I will be 30 in 2019, so it will be around 2049 when I am 70 and I will begin to take social security distributions.
Will social security still be around at that point?
I doubt it. Certainly, I am not counting on it. If we do get social security benefits, great. If not, we will have plenty of money from the growth of our portfolio during early retirement when we continue with side hustles.
The final piece of the puzzle is the withdrawal order. While drawing down our savings, we have to keep in mind tax minimization in order to not be surprised by a large tax liability at the end of the year. The withdrawal priority is:
- Taxable brokerage account
- Roth IRA contributions and 5-year aged rollover funds
- Roth growth after age 59.5
There is a caveat to the taxable brokerage account withdrawals. If I deem a withdrawal to have too many capital gains associated with it, I will split it up between withdrawals from the brokerage account and Roth contributions.
We plan to not need to withdraw funds from these accounts prior to age 60, but as the saying goes:
TL;DR Retirement Drawdown Plan
The question begs, is this a retirement plan?
I think yes. Working as an engineer at an international chemical manufacturing facility, then changing to an easy paced life, living and traveling while making just enough to get by definitely qualifies as retirement. We will still be making money. We still count on having an income in retirement. However, the time will come down the road when it is no longer even necessary for that.
We live the atypical life now with a huge savings rate and we will continue living the atypical life in early retirement. It may not be the normal route or the conventional definition of retirement, but it works for us.
What do you think of our retirement plan?
The Full Chain of Retirement Drawdown Plans
Check out the rest of the chain of retirement plans below. I will update the link list as more people join. If you are interested in joining the chain, check out the rules at the bottom of the post on The Retirement Manifesto.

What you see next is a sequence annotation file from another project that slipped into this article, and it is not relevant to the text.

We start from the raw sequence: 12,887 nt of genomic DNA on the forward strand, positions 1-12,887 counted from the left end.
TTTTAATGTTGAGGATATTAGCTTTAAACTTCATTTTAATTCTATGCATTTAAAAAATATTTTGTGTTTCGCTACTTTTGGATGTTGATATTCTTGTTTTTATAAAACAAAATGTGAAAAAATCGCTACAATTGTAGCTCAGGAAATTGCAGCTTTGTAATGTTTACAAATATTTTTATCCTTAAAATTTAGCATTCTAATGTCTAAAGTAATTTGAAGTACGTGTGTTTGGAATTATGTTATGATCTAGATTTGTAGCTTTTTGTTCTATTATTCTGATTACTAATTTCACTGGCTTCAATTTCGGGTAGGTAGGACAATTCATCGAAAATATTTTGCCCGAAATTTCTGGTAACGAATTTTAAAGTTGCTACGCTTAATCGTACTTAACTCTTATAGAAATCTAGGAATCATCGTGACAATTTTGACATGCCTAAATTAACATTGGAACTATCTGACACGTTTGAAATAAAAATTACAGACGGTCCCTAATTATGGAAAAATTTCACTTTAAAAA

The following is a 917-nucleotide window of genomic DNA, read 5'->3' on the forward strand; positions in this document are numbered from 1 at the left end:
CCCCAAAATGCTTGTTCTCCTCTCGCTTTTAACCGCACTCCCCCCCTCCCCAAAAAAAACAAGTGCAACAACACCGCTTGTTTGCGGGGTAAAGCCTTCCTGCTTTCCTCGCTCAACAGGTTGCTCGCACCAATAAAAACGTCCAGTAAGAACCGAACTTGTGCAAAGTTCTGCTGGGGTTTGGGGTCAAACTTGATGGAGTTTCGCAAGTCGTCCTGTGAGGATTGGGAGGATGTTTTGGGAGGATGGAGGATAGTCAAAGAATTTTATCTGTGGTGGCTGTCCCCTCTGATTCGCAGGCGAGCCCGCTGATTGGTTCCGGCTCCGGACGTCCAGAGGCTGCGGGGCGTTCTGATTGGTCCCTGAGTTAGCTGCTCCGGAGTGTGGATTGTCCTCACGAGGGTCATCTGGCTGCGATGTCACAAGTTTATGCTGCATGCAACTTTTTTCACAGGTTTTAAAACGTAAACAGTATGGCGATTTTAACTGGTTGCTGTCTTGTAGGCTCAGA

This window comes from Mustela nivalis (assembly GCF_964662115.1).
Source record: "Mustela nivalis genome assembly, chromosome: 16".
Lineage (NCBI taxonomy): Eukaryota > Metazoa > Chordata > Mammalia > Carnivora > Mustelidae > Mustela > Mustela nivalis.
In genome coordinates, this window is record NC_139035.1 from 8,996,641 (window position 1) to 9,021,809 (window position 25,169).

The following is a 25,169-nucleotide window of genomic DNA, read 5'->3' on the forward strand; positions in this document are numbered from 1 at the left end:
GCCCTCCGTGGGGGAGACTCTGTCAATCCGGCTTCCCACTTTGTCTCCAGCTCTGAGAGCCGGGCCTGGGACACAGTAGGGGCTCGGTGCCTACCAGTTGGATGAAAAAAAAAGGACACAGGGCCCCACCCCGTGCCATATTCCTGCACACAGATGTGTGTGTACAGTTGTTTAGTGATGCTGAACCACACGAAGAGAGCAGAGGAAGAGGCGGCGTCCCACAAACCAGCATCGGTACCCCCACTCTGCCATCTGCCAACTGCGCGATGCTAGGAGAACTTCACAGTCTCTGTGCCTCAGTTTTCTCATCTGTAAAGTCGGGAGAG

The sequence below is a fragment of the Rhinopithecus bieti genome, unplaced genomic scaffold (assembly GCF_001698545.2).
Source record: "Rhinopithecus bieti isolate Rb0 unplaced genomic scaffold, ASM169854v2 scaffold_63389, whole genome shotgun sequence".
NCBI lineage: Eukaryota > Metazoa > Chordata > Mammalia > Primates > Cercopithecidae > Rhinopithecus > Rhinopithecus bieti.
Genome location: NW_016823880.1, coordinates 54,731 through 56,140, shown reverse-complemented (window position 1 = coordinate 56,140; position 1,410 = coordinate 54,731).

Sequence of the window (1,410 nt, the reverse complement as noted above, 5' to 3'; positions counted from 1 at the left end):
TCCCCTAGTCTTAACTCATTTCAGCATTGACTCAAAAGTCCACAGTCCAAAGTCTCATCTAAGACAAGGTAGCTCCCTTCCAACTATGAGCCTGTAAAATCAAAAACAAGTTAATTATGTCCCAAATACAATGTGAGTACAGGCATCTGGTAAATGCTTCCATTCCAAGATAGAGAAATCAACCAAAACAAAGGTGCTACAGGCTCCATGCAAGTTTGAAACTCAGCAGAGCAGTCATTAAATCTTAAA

Anchor: Physician On Fire: Our Drawdown Plan in Early Retirement
Link 1: The Retirement Manifesto: Our Retirement Investment Drawdown Strategy
Link 2: OthalaFehu: Retirement Master Plan
Link 3: Plan.Invest.Escape: Drawdown vs. Wealth Preservation in Early Retirement
Link 4: Freedom Is Groovy: The Groovy Drawdown Strategy
Link 5: The Green Swan: The Nastiest, Hardest Problem In Finance: Decumulation
Link 6: My Curiosity Lab: Show Me The Money: My Retirement Drawdown Plan
Link 7: Cracking Retirement: Our Drawdown Strategy
Link 8: The Financial Journeyman: Early Retirement Portfolio & Plan
Link 9: Retire By 40: Our Unusual Early Retirement Withdrawal Strategy
Link 10: Early Retirement Now: The ERN Family Early Retirement Captial Preservation Plan
Link 11: 39 Months: Mr. 39 Months Drawdown Plan
Link 12: 7 Circles: Drawdown Strategy – Joining The Chain Gang
Link 13: Retirement Starts Today: What’s Your Retirement Withdrawal Strategy?
Link 14: Ms. Liz Money Matters: How I’ll Fund My Retirement
Link 15a: Dads Dollars Debts: DDD Drawdown Part 1: Living With A Pension
Link 15b: Dads Dollars Debts: DDD Drawdown Plan Part 2: Retire at 48?
Link 16: Penny & Rich: Rich’s Retirement Plan
Link 17: Atypical Life: Saving Is The Easy Part: Our Retirement Drawdown Strategy
Link 18: New Retirement: 5 Steps For Defining Your Retirement Drawdown Strategy
Link 19: Maximize Your Money: Practical Retirement Withdrawal Strategies Are Important